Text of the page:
• Some students do seek help only to be rebuffed or frustrated when a professor or campus advisor does not do what the student wants.

This seems like an important finding to keep in mind as we fine-tune our services and build partnerships across campus units.

Finally, another no-brainer for us, but I really liked what he had to say about librarians helping students in the long-run:

Librarians can guide students toward materials that cast light on the big questions of the subject, and the organizing concepts necessary to connect and unite the specific competencies. They can suggest extensions and ways for students to get more deeply involved in what they are learning. And they can, of course, help the struggling student find resources that break down course content into simpler pieces that can be digested and integrated to reach the level necessary to demonstrate a competency.

 

QUESTIONS

What are some strategies for following the “new research paradigm” that Connelly lays out, wherein librarians help students explore and formulate research problems before solving them? How can we fit this into a one-shot, if possible?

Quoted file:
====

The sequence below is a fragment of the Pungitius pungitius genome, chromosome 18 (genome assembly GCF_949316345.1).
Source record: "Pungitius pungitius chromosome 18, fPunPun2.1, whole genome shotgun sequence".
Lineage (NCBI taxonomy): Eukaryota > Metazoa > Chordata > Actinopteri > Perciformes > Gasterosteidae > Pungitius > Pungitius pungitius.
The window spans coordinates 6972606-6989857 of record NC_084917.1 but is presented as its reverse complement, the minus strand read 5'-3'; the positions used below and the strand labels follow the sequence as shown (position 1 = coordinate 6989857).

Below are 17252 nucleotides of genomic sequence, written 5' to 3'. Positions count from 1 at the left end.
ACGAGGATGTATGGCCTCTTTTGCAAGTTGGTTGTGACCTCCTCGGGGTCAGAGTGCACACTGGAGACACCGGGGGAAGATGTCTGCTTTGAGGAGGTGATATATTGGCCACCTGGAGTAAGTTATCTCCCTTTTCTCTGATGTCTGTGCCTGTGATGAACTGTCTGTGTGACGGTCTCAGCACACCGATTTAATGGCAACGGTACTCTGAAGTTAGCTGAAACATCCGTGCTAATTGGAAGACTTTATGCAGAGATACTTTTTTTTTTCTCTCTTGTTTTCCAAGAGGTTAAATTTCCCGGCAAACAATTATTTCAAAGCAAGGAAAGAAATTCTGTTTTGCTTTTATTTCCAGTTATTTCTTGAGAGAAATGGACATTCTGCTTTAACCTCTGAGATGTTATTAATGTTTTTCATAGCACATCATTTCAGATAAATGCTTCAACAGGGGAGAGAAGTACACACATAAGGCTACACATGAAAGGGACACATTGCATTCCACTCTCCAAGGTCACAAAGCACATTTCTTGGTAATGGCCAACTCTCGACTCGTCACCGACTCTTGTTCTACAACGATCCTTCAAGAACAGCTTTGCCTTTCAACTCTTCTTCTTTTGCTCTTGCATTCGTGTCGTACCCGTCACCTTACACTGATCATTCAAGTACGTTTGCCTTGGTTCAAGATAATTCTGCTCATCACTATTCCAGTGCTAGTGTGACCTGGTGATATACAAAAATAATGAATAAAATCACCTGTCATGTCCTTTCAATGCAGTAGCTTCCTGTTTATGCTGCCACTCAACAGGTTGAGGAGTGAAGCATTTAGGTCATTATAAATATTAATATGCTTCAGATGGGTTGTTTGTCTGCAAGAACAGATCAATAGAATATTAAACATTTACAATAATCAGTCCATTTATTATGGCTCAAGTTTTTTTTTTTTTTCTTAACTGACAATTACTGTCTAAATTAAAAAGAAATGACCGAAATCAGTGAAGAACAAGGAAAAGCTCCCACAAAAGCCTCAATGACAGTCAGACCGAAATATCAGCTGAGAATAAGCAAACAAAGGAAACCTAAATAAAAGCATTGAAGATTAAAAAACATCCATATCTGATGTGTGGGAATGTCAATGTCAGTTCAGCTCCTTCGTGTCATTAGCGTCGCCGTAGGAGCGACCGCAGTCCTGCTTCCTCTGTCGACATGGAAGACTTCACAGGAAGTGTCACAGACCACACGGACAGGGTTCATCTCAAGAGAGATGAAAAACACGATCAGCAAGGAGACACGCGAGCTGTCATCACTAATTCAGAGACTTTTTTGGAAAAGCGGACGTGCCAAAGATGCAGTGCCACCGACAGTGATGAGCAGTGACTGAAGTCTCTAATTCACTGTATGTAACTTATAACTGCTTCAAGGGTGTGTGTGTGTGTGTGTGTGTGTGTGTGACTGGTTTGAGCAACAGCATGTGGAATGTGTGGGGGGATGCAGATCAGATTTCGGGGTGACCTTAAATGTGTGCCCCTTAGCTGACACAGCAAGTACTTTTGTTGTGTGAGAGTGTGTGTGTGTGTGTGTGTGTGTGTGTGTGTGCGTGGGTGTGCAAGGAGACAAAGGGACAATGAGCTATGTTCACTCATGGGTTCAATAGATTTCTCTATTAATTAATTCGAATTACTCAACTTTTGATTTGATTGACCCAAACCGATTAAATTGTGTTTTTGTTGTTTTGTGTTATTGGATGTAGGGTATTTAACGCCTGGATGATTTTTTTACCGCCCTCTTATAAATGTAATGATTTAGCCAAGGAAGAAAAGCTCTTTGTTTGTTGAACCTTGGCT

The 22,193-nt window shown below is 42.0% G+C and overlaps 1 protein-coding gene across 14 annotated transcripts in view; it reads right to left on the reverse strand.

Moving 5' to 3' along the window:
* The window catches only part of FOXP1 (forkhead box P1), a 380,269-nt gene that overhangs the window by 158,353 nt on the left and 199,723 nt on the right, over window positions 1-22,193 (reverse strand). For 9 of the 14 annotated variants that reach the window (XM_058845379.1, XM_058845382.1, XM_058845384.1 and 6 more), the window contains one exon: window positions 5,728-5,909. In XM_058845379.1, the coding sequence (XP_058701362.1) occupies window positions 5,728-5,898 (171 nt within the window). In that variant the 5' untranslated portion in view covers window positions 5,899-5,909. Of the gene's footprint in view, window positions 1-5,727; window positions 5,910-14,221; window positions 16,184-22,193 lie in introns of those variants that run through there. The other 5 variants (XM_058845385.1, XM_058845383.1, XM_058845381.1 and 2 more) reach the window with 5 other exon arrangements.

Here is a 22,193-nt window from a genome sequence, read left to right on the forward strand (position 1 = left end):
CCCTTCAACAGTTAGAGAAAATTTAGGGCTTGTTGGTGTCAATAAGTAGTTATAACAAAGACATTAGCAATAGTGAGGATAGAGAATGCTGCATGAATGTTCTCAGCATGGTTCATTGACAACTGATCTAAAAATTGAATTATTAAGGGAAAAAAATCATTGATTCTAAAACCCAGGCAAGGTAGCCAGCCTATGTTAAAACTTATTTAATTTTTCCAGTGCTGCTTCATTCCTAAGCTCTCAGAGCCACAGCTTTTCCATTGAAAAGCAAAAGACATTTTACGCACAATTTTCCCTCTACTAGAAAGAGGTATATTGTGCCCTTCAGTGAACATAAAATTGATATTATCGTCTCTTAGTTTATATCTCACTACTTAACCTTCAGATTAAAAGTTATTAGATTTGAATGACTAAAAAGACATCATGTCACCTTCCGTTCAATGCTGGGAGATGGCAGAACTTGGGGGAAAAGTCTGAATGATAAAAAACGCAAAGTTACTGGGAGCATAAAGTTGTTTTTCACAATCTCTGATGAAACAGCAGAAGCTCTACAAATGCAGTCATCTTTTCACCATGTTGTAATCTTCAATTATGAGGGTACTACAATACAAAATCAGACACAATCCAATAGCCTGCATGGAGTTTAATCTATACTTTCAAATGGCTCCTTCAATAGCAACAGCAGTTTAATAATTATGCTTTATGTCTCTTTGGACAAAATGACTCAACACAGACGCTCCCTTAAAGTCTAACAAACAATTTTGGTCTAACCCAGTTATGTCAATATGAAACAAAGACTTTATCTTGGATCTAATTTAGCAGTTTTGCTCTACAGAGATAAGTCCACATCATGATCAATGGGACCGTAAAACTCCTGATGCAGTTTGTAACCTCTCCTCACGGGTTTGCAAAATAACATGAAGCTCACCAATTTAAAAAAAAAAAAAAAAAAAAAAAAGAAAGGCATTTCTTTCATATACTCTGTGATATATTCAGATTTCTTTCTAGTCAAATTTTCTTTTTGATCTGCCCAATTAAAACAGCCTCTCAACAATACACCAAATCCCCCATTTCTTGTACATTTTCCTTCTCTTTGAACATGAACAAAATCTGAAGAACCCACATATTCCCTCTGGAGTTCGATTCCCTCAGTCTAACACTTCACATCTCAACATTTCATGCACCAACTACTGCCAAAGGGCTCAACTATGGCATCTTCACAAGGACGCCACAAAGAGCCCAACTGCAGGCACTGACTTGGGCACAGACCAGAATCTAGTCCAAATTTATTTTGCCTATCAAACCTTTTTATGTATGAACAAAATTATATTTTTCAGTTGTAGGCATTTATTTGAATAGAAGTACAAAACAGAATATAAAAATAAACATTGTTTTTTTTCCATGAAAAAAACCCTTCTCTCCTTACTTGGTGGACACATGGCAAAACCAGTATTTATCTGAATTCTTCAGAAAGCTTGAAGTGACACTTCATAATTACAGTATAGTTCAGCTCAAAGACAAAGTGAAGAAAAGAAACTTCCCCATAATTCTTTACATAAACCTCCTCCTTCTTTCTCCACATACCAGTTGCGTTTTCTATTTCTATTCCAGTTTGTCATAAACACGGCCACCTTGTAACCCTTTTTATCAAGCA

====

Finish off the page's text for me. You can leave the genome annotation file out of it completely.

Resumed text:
How can we move teachers away from creating assignments where research problems and solutions are predetermined?

What can we do in and outside the library to help students who don’t ask for help, or conversely, to get those students to start asking for help (from us or others)?

DISCUSSION: “Does Library Instruction Make You Smarter?”

Since we didn’t actually have Michele’s RIOT back in the summer, it was good to finally get to this topic. The busy start to the fall semester puts the assessment and instructional effectiveness on all of our minds. A lively discussion followed Michele’s presentation.